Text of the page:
“We have to send for help. And plan some sort of escape. Just to be sure. If it comes to it, we may need to disperse and agree to meet somewhere some days hence. I only say now that we should keep it in mind.”
“Perhaps, if we can just make it to daybreak…” Pyotr’s voice trailed off.
“Come, does anyone want to join me in searching the dead in the courtyard for clues as to why they have chosen us as raid practice? Pyotr you’re not hiding anything they would gladly spend their lives to get hold of?”
“The horses, of course,” replied the clanhead. “But the Viper goblins made off with those hours ago.” Pyotr was clearly puzzled. Like the others, he had expected the goblins to launch another fire attack.
Miklos produced the claw hammer he had previously used to nail the entrance descended to the door of the Hall. He spent a few minutes prying the nails out and knocked some of the remains of the solid oak door from its frame, until there was enough of an opening to venture out. He gingerly listened to the pile of smoking bodies and poked it with the end of his staff hoping that none where still alive.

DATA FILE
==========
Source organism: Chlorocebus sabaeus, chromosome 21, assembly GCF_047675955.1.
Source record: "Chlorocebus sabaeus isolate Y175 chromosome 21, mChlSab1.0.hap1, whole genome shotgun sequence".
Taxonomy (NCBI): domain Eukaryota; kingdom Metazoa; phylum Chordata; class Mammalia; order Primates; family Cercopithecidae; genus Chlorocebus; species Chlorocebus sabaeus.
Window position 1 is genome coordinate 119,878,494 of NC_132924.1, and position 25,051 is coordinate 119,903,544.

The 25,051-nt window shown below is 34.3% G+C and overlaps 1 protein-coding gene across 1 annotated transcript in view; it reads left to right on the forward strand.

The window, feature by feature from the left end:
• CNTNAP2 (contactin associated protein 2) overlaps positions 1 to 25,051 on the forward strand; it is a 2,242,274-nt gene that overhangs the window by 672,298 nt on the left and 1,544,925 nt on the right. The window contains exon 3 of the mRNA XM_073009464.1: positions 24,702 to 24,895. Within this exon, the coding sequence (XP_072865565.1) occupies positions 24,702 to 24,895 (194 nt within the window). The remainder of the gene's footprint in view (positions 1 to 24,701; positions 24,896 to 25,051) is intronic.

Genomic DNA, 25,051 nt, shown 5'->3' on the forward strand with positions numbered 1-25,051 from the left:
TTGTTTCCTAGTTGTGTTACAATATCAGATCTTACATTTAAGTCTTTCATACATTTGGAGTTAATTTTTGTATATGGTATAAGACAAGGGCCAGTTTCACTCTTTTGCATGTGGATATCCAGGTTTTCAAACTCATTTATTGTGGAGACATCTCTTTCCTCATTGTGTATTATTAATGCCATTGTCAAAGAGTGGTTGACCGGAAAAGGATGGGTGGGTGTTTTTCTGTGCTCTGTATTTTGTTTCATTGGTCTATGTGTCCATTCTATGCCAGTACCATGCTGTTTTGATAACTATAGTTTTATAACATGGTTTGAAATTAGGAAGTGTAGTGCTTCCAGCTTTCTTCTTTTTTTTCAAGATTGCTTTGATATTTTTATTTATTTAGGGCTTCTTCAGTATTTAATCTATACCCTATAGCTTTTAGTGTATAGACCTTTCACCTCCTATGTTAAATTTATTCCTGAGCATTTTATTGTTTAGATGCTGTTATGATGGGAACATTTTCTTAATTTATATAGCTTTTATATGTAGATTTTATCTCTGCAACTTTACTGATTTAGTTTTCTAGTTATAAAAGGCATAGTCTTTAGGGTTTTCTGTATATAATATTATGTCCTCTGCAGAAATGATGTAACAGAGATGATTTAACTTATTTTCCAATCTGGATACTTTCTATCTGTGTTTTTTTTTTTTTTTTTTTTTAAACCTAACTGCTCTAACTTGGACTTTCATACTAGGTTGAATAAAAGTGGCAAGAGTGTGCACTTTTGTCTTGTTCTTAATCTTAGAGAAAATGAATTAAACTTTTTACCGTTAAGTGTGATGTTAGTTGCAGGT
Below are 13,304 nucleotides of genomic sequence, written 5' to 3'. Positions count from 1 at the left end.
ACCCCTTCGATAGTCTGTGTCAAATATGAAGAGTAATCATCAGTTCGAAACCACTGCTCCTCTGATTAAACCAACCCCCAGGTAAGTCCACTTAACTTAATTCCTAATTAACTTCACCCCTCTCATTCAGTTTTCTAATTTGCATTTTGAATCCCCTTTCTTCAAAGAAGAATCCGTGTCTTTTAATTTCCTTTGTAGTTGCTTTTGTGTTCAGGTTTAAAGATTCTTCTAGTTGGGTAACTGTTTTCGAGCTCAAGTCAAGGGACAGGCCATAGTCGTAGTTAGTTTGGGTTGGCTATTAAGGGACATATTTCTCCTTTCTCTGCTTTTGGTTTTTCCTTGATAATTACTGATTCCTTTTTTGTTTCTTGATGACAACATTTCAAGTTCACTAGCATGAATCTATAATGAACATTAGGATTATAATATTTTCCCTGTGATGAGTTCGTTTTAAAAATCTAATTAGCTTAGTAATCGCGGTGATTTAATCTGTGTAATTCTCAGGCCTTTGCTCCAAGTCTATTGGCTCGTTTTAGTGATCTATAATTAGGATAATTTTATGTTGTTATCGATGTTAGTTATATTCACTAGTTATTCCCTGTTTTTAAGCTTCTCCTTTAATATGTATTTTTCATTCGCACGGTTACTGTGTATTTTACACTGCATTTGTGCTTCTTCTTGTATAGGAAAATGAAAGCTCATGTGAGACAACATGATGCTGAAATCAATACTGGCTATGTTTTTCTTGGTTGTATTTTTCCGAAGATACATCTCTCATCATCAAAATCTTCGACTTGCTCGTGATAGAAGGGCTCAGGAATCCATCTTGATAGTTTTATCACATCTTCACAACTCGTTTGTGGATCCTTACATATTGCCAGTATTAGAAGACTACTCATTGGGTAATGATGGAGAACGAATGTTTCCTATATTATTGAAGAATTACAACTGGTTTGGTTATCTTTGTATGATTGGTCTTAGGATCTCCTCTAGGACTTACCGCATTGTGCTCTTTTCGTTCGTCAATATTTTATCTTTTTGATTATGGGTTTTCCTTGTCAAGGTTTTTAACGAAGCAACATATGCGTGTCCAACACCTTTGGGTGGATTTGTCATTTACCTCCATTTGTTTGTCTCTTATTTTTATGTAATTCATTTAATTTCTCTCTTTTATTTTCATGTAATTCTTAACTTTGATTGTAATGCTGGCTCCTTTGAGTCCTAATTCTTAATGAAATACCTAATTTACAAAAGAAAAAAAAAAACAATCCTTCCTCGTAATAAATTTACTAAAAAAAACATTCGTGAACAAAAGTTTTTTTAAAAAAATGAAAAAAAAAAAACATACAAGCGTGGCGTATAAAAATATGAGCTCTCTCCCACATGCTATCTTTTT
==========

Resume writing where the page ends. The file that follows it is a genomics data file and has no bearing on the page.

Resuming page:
Feldard grabbed at him and he almost jumped out of his skin. “What are you doing!” he stormed, “Idiot human, you’ll get us all killed! They could be alive! Tricky damn goblins!” he spat. “Are you brainless? They could be all over us any second and you want to go for a stroll? You deserve everything you get halfwit.”
Miklos said nothing. There was nothing he could say. The dwarf was right of course, but he was damned if he was going to admit it to him. Secretly, he was quite pleased to have him there while he finished the job. Satisfied they where dead, he crossed the yard to approach the five corpses pinned to the floor with arrows—they had been victims of his first sleep incantation and a deadly volley.
While Miklos scavenged the bodies, Feldard kept pace with the mage, his crossbow loaded and at the ready keeping watch over the courtyard and beyond. He avoided Feldard’s gaze. Which to be frank was quiet easy, Miklos being a good foot & an half taller. Miklos did not notice the dwarf retrieving what few bolts and arrows were salvagable from the goblin bodies.
Sheathing his sword, Stephan examined the entrance to consider how best to block the entrance for the next goblin attack. He kept an eye on the surroundings to ensure no goblins attempted pot shots.
“Feldard,” said Stephan, noticing the dwarf’s scavenging. “We may not have bolts for your crossbow, but we have some spare shortbows and arrows in the armoury.”
“Look out!” cried the boy, his high-pitched voice carrying loudly on the still night air.
From the northern edge of the forest, slingstones arced through the air toward the three defenders in the yard.